Cody Corrall | May 2017
This is the first installment of Eff Your Boys Club, a bi-weekly column highlighting and discussing the marginalized voices in music.
Content warning: This piece discusses sexual assault and LGBTQ violence.
PWR BTTM was on the path to stardom. The transfeminine punk band from Massachusetts gained notoriety this past year for promoting unapologetic self-expression with the help of body glitter and inclusive lyricism. Their second studio album Pageant was locked and loaded to skyrocket their already growing career, until an alleged history of sexual assault was unearthed online.
Ben “Bean” Hopkins, one half of the gender-variant punk duo, was accused of being a “known sexual predator” among fellow queer fans at shows. The post was originally posted in the DIY Chicago Facebook group and was quickly shared all over social media, forcing Ben and fellow band member, Liv Bruce, to release a public statement in response to the allegations.
“Unfortunately we live in a culture which trivializes and normalizes violations of consent. There are people who have violated others’ consent and do not know. Ben has not been contacted by any survivor(s) of abuse. These allegations are shocking to us and we take them very seriously. Further, the alleged behavior is not representative of who Ben is and the manner in which they try to conduct themselves,” said the statement.
The band went on to set up a third party email account that survivors could contact and discuss their experiences without directly communicating with Hopkins, which many fans had issues with. One of the survivors allegedly reached out to Bruce about Hopkins’ history of assault months before the allegations were made public, and was met with no plans for action or admittance to assault.
LGBTQ people face alarming rates of sexual based violence; as many as 44 percent of lesbians, 61 percent of bisexual women, and 37 percent of bisexual men experience rape, sexual assault or stalking, according to CDC’s National Intimate Partner and Sexual Violence Survey. Because of this, sexual assault allegations are not taken lightly in the queer community.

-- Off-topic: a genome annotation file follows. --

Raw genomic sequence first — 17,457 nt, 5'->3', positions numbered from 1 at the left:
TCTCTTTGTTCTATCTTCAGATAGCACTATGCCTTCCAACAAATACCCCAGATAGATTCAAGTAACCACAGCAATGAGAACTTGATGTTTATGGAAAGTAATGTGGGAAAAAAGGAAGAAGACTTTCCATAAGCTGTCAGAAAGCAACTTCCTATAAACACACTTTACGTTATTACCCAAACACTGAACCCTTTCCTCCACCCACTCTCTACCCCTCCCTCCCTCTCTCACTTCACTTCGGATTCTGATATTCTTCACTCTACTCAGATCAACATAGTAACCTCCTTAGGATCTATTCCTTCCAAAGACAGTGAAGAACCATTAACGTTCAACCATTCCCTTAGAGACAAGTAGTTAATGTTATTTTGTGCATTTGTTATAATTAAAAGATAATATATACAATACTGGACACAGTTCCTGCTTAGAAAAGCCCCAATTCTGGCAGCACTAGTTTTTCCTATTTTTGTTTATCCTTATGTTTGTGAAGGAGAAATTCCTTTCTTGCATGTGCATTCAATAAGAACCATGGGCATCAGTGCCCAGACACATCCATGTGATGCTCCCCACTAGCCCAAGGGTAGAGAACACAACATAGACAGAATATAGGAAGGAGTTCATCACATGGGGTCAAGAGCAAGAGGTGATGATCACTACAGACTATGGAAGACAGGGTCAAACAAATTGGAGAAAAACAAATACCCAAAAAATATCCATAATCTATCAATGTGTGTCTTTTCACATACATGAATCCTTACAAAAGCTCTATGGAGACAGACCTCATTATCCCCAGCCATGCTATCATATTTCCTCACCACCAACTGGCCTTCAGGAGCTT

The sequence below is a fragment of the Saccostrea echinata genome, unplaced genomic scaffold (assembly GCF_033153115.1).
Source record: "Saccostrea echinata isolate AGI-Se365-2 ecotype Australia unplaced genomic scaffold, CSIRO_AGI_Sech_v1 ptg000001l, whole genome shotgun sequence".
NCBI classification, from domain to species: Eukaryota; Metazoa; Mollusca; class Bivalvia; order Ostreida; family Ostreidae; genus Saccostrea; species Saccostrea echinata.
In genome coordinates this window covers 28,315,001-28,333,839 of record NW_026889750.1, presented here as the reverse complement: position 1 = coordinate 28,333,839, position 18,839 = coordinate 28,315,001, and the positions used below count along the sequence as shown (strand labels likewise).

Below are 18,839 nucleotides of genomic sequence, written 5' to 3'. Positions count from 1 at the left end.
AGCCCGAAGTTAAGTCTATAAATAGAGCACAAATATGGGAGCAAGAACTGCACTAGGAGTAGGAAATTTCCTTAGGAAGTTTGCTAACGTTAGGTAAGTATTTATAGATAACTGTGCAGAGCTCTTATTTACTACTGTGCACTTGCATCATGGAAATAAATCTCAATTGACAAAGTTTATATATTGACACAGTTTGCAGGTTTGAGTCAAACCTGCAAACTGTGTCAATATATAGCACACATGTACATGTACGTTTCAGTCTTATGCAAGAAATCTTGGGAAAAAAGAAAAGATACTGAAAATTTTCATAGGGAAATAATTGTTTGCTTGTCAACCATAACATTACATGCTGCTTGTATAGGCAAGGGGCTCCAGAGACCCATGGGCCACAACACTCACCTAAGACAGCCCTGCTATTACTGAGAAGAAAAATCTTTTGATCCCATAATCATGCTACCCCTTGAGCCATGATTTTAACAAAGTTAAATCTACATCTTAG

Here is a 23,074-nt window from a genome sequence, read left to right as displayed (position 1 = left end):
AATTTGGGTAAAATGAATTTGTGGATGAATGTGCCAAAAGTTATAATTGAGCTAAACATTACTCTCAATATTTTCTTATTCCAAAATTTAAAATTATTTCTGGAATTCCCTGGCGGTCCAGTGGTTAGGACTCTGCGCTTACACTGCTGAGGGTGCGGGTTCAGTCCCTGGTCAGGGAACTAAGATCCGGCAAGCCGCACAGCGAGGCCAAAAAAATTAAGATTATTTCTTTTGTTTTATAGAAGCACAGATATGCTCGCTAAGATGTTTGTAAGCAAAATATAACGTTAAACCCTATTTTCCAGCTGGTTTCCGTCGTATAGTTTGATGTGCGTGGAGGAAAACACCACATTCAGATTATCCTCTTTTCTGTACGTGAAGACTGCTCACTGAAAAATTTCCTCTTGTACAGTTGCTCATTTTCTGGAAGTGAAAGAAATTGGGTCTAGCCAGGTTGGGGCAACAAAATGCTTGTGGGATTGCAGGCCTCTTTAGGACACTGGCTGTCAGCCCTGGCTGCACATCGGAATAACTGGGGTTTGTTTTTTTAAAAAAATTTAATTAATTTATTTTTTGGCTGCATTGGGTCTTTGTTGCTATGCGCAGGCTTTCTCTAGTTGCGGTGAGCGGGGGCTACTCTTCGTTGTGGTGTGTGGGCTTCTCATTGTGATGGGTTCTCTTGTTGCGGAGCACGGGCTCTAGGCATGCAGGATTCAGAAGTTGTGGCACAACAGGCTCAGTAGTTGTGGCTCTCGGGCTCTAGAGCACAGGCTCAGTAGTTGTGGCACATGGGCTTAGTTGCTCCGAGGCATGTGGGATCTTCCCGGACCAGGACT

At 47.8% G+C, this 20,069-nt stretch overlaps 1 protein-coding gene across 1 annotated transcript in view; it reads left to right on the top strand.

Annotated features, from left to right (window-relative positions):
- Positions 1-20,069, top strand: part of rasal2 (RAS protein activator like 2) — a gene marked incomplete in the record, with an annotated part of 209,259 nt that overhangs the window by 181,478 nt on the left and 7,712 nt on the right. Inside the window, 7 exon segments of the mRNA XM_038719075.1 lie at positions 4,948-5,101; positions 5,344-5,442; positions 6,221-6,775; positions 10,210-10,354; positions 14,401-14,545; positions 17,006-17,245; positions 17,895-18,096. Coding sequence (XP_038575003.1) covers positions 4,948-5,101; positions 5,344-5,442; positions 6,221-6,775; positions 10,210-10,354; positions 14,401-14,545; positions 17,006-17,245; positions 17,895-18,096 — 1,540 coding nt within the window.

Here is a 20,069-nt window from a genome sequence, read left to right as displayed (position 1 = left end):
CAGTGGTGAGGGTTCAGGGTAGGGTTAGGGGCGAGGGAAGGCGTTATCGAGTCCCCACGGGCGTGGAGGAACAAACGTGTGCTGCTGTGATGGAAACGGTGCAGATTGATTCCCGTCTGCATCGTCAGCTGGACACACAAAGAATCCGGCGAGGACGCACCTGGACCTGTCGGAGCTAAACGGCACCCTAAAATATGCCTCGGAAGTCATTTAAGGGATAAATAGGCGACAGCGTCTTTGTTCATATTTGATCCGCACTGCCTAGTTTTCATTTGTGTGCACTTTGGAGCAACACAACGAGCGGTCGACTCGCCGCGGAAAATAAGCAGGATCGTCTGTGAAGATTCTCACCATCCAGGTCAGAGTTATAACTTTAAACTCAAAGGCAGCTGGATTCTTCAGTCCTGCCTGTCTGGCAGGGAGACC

The LGBTQ fans who felt the most connected to PWR BTTM’s radical queerness were also the quickest to drop them the moment the allegations became public. PWR BTTM no longer signified a safe space for queer youth; they became the exact monsters they were trying to eradicate from the world.
Since the allegations rose, Nnamdi Ogbonnaya and T-Rextasy have dropped out of opening their upcoming summer tour, and several shows have been cancelled. Salty Artist Management, the independent agency that represented PWR BTTM, announced that they were no longer going to be working with them. Polyvinyl Record Company, the label that was set to release Pageant, announced that they are no longer selling or distribute PWR BTTM’s discography. They offered refunds on PWR BTTM products and will be making donations to RAINN to support ending sexual violence, as well as AVP to support ending LGBTQ violence. Father/Daughter Records, the label that released their debut album Ugly Cherries, also stopped associating with the band. As of Monday, May 15, their music is no longer available on iTunes or Apple Music.
The fall of PWR BTTM was a blow to the queer and disenfranchised fans who idolized them. They were symbols of trans-femininity in a very masculine genre, and were getting public recognition outside of their niche. But the loss of a band--no matter how fundamental to a person's sense of identity--doesn’t begin to compare to the suffering these survivors have dealt with, especially from a supposed figurehead of inclusivity and safety.
The willingness of the fans and the industry to side with survivors over the band--who turned out to be something much darker than they led on--is a huge statement. Artists will be held accountable for their actions, and sexual assault will not be tolerated under any circumstances.
Now is a time for queer people to come together. For many, PWR BTTM was a large part in finding their own queerness. But we won’t lose our identities with PWR BTTM. If anything, the LGBTQ community is stronger than PWR BTTM’s inclusive melodies could ever be. PWR BTTM wasn’t the first queer band, and they won’t be the last by any means.